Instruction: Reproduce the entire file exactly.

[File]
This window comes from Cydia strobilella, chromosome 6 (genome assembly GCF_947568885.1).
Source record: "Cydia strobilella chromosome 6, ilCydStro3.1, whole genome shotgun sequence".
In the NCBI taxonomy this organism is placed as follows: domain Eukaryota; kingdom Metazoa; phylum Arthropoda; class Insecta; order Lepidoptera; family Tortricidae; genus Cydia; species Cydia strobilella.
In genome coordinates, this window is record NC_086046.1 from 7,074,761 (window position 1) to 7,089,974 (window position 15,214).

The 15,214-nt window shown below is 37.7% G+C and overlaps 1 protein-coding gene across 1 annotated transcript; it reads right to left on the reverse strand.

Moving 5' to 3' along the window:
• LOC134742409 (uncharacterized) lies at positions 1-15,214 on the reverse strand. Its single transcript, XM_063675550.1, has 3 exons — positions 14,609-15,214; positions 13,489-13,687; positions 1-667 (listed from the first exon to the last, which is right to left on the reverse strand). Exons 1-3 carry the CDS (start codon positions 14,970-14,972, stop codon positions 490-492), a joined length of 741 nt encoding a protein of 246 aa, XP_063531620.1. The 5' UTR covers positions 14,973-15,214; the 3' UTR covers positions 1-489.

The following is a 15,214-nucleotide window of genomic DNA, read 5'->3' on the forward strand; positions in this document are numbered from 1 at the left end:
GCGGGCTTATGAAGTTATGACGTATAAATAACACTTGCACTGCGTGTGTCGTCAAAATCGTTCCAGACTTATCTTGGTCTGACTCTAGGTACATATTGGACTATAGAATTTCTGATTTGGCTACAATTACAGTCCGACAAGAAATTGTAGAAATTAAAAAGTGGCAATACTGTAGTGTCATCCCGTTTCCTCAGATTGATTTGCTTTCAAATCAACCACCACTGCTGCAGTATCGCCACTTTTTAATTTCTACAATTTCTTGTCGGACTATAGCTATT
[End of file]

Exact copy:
This window comes from Cydia strobilella, chromosome 6 (genome assembly GCF_947568885.1).
Source record: "Cydia strobilella chromosome 6, ilCydStro3.1, whole genome shotgun sequence".
In the NCBI taxonomy this organism is placed as follows: domain Eukaryota; kingdom Metazoa; phylum Arthropoda; class Insecta; order Lepidoptera; family Tortricidae; genus Cydia; species Cydia strobilella.
In genome coordinates, this window is record NC_086046.1 from 7,074,761 (window position 1) to 7,089,974 (window position 15,214).

The 15,214-nt window shown below is 37.7% G+C and overlaps 1 protein-coding gene across 1 annotated transcript; it reads right to left on the reverse strand.

Moving 5' to 3' along the window:
• LOC134742409 (uncharacterized) lies at positions 1-15,214 on the reverse strand. Its single transcript, XM_063675550.1, has 3 exons — positions 14,609-15,214; positions 13,489-13,687; positions 1-667 (listed from the first exon to the last, which is right to left on the reverse strand). Exons 1-3 carry the CDS (start codon positions 14,970-14,972, stop codon positions 490-492), a joined length of 741 nt encoding a protein of 246 aa, XP_063531620.1. The 5' UTR covers positions 14,973-15,214; the 3' UTR covers positions 1-489.

The following is a 15,214-nucleotide window of genomic DNA, read 5'->3' on the forward strand; positions in this document are numbered from 1 at the left end:
GCGGGCTTATGAAGTTATGACGTATAAATAACACTTGCACTGCGTGTGTCGTCAAAATCGTTCCAGACTTATCTTGGTCTGACTCTAGGTACATATTGGACTATAGAATTTCTGATTTGGCTACAATTACAGTCCGACAAGAAATTGTAGAAATTAAAAAGTGGCAATACTGTAGTGTCATCCCGTTTCCTCAGATTGATTTGCTTTCAAATCAACCACCACTGCTGCAGTATCGCCACTTTTTAATTTCTACAATTTCTTGTCGGACTATAGCTATT